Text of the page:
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Apr13 Ed Henry story
Apr13 Ed Henry story
Ed Henry is a “come here.” A native New Yorker who now lives in Chevy Chase, the chief White House correspondent for Fox News nevertheless knows his way around his corner of the state and is into exploring others.
Henry and his wife, Shirley Hung Henry, a senior CNN producer he met while working at that network before joining Fox in 2011, like to cross the Bay Bridge to the Eastern Shore to luxuriate at the Hyatt resort in Cambridge. They also enjoy quiet meals in Baltimore’s Little Italy.
But for breakfast today, we meet at the no-frills Tastee Diner in Bethesda, not far from Henry’s modest 1957 brick rambler. If downtown Bethesda is a gourmet destination known for its upscale restaurants, the Tastee is the anti-Bethesda. Which suits Henry just fine.
While he’s one sharp dresser, with his signature bright four-square handkerchiefs—of which he owns 40 or 50—he was not to the manor born. His dad is a supermarket manager on Long Island; his mom worked as a bookkeeper before retiring. He is the first member of his family to go to college.
Henry is originally from working-class Astoria, Queens. The family later moved to Deer Park, in Suffolk County, further out on “the Island.” He’s a diehard Yankees fan, but enjoys taking his children, Patrick and Mila, to Camden Yards to watch the Orioles, and he’s also become an avid Nats fan (and season-ticket holder).
Similarly, Henry enjoys being worlds away from work when helping coach his son’s Montgomery County basketball team.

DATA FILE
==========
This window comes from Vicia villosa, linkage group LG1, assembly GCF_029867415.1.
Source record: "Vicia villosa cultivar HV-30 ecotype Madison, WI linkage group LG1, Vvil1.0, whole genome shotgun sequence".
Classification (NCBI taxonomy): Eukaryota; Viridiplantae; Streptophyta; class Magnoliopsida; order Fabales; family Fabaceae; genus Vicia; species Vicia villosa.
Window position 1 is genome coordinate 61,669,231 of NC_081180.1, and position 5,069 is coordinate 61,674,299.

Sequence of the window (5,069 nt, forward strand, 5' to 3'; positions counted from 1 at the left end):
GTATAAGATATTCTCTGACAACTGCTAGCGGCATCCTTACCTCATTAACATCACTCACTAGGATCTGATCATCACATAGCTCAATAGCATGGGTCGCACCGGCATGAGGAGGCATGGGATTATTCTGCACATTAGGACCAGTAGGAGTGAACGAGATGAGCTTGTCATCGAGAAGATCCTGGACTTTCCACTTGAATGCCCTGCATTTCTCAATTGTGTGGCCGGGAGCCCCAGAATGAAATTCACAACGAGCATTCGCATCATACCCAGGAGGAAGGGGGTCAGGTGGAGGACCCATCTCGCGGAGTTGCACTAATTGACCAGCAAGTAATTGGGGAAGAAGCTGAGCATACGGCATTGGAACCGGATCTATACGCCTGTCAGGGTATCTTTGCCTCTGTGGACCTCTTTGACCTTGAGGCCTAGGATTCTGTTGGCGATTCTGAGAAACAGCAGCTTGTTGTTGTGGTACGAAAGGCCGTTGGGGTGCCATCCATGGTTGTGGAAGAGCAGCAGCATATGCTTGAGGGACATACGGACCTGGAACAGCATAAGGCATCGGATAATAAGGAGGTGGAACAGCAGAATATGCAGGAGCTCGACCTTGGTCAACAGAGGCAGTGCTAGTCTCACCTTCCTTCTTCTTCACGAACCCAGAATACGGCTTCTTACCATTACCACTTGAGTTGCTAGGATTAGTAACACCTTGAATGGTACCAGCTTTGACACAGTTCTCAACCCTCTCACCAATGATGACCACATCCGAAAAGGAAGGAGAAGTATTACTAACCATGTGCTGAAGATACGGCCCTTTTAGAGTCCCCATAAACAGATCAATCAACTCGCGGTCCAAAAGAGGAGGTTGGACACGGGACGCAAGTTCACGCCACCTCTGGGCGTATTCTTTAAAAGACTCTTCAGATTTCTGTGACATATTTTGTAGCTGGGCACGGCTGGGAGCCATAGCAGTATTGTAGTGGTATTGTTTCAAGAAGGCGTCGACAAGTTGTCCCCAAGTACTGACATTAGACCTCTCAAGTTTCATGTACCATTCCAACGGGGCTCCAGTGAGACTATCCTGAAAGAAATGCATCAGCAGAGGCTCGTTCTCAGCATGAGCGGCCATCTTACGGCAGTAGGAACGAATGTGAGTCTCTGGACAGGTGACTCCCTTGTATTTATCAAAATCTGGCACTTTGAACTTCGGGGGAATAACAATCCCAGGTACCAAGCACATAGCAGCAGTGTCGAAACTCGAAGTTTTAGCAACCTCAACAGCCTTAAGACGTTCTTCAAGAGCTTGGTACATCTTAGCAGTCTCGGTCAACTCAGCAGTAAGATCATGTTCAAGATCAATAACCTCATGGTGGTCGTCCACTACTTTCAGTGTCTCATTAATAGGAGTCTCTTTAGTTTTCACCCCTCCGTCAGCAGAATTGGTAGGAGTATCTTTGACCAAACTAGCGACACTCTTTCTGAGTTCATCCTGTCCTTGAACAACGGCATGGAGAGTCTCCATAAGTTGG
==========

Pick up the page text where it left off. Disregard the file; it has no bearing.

The dimple-faced kid from Long Island, who is now 41, attended Siena College, a Catholic school in Upstate New York. He found his way south as part of American University’s semester-in-Washington program. It was enough to give him a touch of Potomac Fever, and he’s been here ever since.
Henry worked as an intern for the late—and legendary—syndicated columnist Jack Anderson while taking classes at the University of Maryland in College Park. His credits transferred to Siena, which awarded him a degree.
Instead of returning to New York, however, he matriculated to Roll Call, a Capitol Hill newspaper, where he did an eight-year stint. From there, he graduated to broadcast journalism—and a higher profile, first as a political commentator for local radio, then jumping to CNN.
“It’s a great privilege to do this job, asking questions of the president at a time of great upheaval,” says Henry, who currently serves as president of the White House Correspondents Association.
It’s not all hail to the chief, though. After all, one must still eat. For breakfast, Henry orders a Spanish omelet with wheat toast and coffee—and salsa.
Henry’s next stop today is the Fox News bureau, near DC’s Union Station. In his dark blue suit and cobalt tie with matching pocket handkerchief, he’s ready for prime time. He’s wearing Secret Service cufflinks, too, a gift from an agent. He also owns pairs from George W. Bush and Barack Obama, “to be fair,” and balanced, as they say at Fox.
And don’t be too impressed with his job, he cautions. The life of a White House reporter, while often exciting, can be tedious and far from glamorous. A winter holiday trip to Hawaii with the vacationing President Obama sounded good, he recalls, but the reality was different.
“I flew out first, my wife and kids two days later,” says Henry. “Then the fiscal cliff ruined our Christmas. I had to come back early. My wife and kids were stranded in Hawaii. I was getting reports from the beach.”
New Year’s Eve found him “in the basement of the White House at 11:59 p.m. How pathetic is that?”